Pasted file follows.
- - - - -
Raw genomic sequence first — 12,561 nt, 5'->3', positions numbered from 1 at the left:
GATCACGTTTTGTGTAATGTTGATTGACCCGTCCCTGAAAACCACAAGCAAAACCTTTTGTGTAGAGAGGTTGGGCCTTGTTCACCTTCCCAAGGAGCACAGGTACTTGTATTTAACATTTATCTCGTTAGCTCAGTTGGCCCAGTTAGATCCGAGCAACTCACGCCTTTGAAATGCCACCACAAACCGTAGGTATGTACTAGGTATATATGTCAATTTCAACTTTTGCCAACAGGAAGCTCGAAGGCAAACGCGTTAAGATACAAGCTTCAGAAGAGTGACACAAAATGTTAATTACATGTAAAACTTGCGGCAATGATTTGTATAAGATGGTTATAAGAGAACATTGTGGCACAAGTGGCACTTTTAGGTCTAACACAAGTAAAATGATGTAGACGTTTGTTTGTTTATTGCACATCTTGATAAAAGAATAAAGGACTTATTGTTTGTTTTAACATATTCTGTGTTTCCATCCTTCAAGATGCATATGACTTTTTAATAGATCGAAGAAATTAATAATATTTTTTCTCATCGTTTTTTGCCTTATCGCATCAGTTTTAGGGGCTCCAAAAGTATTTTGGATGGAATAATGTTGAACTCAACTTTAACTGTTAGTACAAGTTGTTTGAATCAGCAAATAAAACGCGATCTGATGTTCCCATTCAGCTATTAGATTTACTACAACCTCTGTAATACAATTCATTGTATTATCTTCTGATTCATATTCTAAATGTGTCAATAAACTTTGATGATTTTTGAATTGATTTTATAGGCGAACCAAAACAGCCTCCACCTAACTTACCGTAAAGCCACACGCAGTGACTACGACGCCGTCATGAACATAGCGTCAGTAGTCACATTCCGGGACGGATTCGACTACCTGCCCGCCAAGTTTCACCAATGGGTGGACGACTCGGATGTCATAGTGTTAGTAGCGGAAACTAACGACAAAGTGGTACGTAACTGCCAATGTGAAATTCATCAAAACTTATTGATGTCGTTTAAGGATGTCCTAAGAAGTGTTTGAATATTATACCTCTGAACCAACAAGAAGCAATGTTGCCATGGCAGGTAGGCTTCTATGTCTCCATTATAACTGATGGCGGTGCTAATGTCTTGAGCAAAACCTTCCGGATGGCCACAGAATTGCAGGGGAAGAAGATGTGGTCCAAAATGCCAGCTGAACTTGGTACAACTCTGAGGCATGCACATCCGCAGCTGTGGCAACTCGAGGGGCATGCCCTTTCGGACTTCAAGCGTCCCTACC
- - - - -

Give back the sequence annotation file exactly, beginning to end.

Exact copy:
Raw genomic sequence first — 12,561 nt, 5'->3', positions numbered from 1 at the left:
GATCACGTTTTGTGTAATGTTGATTGACCCGTCCCTGAAAACCACAAGCAAAACCTTTTGTGTAGAGAGGTTGGGCCTTGTTCACCTTCCCAAGGAGCACAGGTACTTGTATTTAACATTTATCTCGTTAGCTCAGTTGGCCCAGTTAGATCCGAGCAACTCACGCCTTTGAAATGCCACCACAAACCGTAGGTATGTACTAGGTATATATGTCAATTTCAACTTTTGCCAACAGGAAGCTCGAAGGCAAACGCGTTAAGATACAAGCTTCAGAAGAGTGACACAAAATGTTAATTACATGTAAAACTTGCGGCAATGATTTGTATAAGATGGTTATAAGAGAACATTGTGGCACAAGTGGCACTTTTAGGTCTAACACAAGTAAAATGATGTAGACGTTTGTTTGTTTATTGCACATCTTGATAAAAGAATAAAGGACTTATTGTTTGTTTTAACATATTCTGTGTTTCCATCCTTCAAGATGCATATGACTTTTTAATAGATCGAAGAAATTAATAATATTTTTTCTCATCGTTTTTTGCCTTATCGCATCAGTTTTAGGGGCTCCAAAAGTATTTTGGATGGAATAATGTTGAACTCAACTTTAACTGTTAGTACAAGTTGTTTGAATCAGCAAATAAAACGCGATCTGATGTTCCCATTCAGCTATTAGATTTACTACAACCTCTGTAATACAATTCATTGTATTATCTTCTGATTCATATTCTAAATGTGTCAATAAACTTTGATGATTTTTGAATTGATTTTATAGGCGAACCAAAACAGCCTCCACCTAACTTACCGTAAAGCCACACGCAGTGACTACGACGCCGTCATGAACATAGCGTCAGTAGTCACATTCCGGGACGGATTCGACTACCTGCCCGCCAAGTTTCACCAATGGGTGGACGACTCGGATGTCATAGTGTTAGTAGCGGAAACTAACGACAAAGTGGTACGTAACTGCCAATGTGAAATTCATCAAAACTTATTGATGTCGTTTAAGGATGTCCTAAGAAGTGTTTGAATATTATACCTCTGAACCAACAAGAAGCAATGTTGCCATGGCAGGTAGGCTTCTATGTCTCCATTATAACTGATGGCGGTGCTAATGTCTTGAGCAAAACCTTCCGGATGGCCACAGAATTGCAGGGGAAGAAGATGTGGTCCAAAATGCCAGCTGAACTTGGTACAACTCTGAGGCATGCACATCCGCAGCTGTGGCAACTCGAGGGGCATGCCCTTTCGGACTTCAAGCGTCCCTACC